3. Boris Aronov, Esther Ezra, and Micha Sharir. Testing polynomials for vanishing on Cartesian products of planar point sets, 2020. Full version of this paper. URL: http://arxiv.org/abs/2003.09533.
  4. Luis Barba, Jean Cardinal, John Iacono, Stefan Langerman, Aurélien Ooms, and Noam Solomon. Subquadratic algorithms for algebraic 3SUM. Discrete Comput. Geom., 61(4):698-734, 2019. URL: https://doi.org/10.1007/s00454-018-0040-y.
  5. Saugata Basu, Richard Pollack, and Marie-Françoise Roy. Algorithms in Real Algebraic Geometry, volume 10 of Algorithms and Computation in Mathematics. Springer-Verlag, Berlin, second edition, 2006. Google Scholar
  6. Michael Ben-Or. Lower bounds for algebraic computation trees (preliminary report). In Proc. of the 15th Annual ACM Symposium on Theory of Computing, pages 80-86, 1983. URL: https://doi.org/10.1145/800061.808735.
  7. Timothy M. Chan. More logarithmic-factor speedups for 3SUM, (median, +)-convolution, and some geometric 3SUM-hard problems. ACM Trans. Algorithms, 16(1):7:1-7:23, 2020. URL: https://doi.org/10.1145/3363541.
  8. Bernard Chazelle. Cutting hyperplanes for divide-and-conquer. Discrete Comput. Geom., 9:145-158, 1993. URL: https://doi.org/10.1007/BF02189314.
  9. Frank de Zeeuw. Ordinary lines in space, 2018. URL: http://arxiv.org/abs/1803.09524.
  10. György Elekes and Lajos Rónyai. A combinatorial problem on polynomials and rational functions. J. Comb. Theory, Ser. A, 89(1):1-20, 2000. URL: https://doi.org/10.1006/jcta.1999.2976.
  11. György Elekes and Endre Szabó. How to find groups? (and how to use them in Erdős geometry?). Combinatorica, 32(5):537-571, 2012. URL: https://doi.org/10.1007/s00493-012-2505-6.
  12. Jeff Erickson and Raimund Seidel. Better lower bounds on detecting affine and spherical degeneracies. Discrete Comput. Geom., 13:41-57, 1995. URL: https://doi.org/10.1007/BF02574027.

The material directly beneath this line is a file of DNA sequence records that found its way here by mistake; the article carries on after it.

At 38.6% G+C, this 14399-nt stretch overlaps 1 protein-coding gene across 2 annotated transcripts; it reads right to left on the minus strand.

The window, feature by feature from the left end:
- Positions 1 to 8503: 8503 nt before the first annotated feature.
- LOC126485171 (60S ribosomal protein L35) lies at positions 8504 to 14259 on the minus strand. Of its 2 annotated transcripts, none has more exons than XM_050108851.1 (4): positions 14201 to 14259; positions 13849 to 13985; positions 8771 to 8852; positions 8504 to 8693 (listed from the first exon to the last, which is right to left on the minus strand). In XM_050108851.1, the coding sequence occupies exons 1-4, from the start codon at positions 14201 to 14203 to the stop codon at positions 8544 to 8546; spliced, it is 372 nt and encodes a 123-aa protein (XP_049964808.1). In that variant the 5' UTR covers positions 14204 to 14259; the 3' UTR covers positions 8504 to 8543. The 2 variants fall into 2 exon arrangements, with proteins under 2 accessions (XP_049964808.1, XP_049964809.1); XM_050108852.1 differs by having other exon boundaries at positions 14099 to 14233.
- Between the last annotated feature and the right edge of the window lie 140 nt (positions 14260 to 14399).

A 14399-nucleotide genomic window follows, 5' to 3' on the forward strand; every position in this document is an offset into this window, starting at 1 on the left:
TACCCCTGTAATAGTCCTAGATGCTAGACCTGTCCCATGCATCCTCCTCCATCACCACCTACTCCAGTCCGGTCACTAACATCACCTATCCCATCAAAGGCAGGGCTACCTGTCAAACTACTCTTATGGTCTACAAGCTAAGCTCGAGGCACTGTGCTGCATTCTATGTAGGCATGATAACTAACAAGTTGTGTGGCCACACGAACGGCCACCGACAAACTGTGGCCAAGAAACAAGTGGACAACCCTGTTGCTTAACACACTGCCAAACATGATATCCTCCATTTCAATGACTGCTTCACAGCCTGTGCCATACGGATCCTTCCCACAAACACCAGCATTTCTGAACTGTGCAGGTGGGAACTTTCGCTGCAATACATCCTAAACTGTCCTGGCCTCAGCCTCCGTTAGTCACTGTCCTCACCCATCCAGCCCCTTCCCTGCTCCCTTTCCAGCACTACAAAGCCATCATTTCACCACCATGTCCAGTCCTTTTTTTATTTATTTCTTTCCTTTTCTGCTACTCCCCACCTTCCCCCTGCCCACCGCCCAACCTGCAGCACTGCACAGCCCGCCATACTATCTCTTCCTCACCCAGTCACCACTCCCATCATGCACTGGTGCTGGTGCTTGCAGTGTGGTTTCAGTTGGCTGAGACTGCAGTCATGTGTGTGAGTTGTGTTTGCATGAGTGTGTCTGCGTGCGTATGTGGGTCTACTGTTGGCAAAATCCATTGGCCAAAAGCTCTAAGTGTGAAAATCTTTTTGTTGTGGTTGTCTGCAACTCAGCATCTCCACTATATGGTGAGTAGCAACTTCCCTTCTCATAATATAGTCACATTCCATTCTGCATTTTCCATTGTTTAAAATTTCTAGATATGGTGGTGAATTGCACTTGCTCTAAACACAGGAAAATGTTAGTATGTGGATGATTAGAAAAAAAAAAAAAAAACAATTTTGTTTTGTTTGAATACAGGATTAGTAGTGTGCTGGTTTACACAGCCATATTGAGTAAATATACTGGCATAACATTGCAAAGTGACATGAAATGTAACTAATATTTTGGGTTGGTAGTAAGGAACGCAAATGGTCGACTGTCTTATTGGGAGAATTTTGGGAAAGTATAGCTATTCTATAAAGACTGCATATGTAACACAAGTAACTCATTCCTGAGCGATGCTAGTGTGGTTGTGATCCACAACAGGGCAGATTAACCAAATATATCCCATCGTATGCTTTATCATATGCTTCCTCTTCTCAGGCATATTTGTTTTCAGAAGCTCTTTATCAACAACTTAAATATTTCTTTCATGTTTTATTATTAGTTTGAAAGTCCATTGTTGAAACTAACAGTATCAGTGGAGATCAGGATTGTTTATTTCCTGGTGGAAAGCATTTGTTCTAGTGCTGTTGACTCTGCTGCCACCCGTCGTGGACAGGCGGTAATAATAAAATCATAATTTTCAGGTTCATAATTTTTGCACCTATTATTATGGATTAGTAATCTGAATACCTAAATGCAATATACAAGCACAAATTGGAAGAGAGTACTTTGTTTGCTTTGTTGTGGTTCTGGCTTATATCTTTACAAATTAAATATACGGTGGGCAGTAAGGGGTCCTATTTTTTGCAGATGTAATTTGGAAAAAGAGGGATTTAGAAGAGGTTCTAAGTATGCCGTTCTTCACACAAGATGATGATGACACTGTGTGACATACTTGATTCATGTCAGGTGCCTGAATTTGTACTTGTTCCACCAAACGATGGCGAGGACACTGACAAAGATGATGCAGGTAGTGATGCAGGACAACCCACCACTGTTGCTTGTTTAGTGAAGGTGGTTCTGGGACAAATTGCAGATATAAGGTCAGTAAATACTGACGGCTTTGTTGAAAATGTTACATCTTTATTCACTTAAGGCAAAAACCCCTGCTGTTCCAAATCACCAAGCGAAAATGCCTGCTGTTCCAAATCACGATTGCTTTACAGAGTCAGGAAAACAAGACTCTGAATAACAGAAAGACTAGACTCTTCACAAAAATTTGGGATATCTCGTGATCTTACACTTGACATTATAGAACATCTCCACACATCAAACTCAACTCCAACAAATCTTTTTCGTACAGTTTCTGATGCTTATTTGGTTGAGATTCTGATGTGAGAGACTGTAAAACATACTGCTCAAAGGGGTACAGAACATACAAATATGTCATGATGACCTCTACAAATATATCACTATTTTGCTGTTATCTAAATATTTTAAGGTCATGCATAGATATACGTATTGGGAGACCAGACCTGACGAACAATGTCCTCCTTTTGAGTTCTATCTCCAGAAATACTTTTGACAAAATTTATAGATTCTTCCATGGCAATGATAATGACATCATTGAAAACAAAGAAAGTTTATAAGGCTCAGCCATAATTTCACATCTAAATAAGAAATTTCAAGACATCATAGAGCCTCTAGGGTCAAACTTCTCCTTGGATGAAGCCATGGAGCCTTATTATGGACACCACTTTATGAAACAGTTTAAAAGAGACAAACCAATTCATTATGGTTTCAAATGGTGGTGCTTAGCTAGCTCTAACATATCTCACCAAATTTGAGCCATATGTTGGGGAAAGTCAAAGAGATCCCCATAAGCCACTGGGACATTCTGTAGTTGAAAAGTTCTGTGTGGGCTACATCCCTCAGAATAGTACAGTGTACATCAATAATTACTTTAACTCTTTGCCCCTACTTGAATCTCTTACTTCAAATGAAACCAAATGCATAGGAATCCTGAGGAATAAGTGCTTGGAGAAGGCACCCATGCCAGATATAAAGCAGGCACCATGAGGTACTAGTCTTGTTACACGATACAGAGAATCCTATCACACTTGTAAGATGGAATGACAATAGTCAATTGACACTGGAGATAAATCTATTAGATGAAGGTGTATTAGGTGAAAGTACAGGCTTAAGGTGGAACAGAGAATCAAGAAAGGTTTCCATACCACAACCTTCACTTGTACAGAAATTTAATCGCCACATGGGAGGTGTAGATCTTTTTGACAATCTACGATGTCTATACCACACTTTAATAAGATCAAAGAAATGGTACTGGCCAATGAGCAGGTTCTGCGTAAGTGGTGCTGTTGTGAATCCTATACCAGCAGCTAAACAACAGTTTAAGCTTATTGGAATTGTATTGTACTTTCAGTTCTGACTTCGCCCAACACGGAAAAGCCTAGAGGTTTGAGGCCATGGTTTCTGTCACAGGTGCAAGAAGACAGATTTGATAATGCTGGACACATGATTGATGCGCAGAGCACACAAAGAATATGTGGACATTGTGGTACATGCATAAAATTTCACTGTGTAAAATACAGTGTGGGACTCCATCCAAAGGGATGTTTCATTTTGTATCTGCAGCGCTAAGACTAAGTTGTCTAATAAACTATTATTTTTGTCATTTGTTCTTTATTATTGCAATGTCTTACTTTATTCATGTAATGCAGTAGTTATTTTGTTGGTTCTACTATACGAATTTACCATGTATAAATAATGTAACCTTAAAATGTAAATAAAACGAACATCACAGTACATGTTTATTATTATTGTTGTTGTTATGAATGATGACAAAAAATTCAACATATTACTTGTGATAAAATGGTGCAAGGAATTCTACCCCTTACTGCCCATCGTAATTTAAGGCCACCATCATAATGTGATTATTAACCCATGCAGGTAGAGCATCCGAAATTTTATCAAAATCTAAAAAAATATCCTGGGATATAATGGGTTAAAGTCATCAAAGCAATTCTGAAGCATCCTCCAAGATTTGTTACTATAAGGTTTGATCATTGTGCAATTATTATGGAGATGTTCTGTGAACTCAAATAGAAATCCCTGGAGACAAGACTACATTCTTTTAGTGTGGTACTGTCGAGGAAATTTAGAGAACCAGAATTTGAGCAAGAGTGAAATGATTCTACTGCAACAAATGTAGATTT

13. Ari Freund. Improved subquadratic 3SUM. Algorithmica, 77(2):440-458, 2017. URL: https://doi.org/10.1007/s00453-015-0079-6.
  14. Anka Gajentaan and Mark H. Overmars. On a class of O(n²) problems in computational geometry. Comput. Geom., 5:165-185, 1995. URL: https://doi.org/10.1016/0925-7721(95)00022-2.
  15. Omer Gold and Micha Sharir. Improved bounds for 3SUM, k-SUM, and linear degeneracy. In 25th Annual European Symposium on Algorithms, pages 42:1-42:13, 2017. Also in arXiv:1512.05279. URL: https://doi.org/10.4230/LIPIcs.ESA.2017.42.
  16. Allan Grønlund and Seth Pettie. Threesomes, degenerates, and love triangles. J. ACM, 65(4):22:1-22:25, 2018. URL: https://doi.org/10.1145/3185378.
  17. Larry Guth and Nets Hawk Katz. On the Erdős distinct distances problem in the plane. Ann. Math. (2), 181(1):155-190, 2015. URL: https://doi.org/10.4007/annals.2015.181.1.2.
  18. Daniel M. Kane, Shachar Lovett, and Shay Moran. Near-optimal linear decision trees for k-SUM and related problems. J. ACM, 66(3):16:1-16:18, 2019. URL: https://doi.org/10.1145/3285953.
  19. Jiří Matoušek. Range searching with efficient hierarchical cuttings. Discrete Comput. Geom., 10(2):157-182, 1993. URL: https://doi.org/10.1007/BF02573972.
  20. Franco P. Preparata and Michael Ian Shamos. Computational Geometry - An Introduction. Texts and Monographs in Computer Science. Springer, 1985. URL: https://doi.org/10.1007/978-1-4612-1098-6.
  21. Orit E. Raz, Micha Sharir, and Frank de Zeeuw. Polynomials vanishing on Cartesian products: the Elekes-Szabó theorem revisited. Duke Math. J., 165(18):3517-3566, 2016 . URL: https://doi.org/10.1215/00127094-3674103.
  22. Orit E. Raz, Micha Sharir, and József Solymosi. Polynomials vanishing on grids: the Elekes-Rónyai problem revisited. Amer. J. Math., 138(4):1029-1065, 2016. URL: https://doi.org/10.1353/ajm.2016.0033.
  23. József Solymosi and Frank de Zeeuw. Incidence bounds for complex algebraic curves on Cartesian products. In New Trends in Intuitive Geometry, volume 27 of Bolyai Soc. Math. Stud., pages 385-405. János Bolyai Math. Soc., Budapest, 2018. Google Scholar
Questions / Remarks / Feedback
X

Feedback for Dagstuhl Publishing


Thanks for your feedback!

Feedback submitted

Could not send message

Please try again later or send an E-mail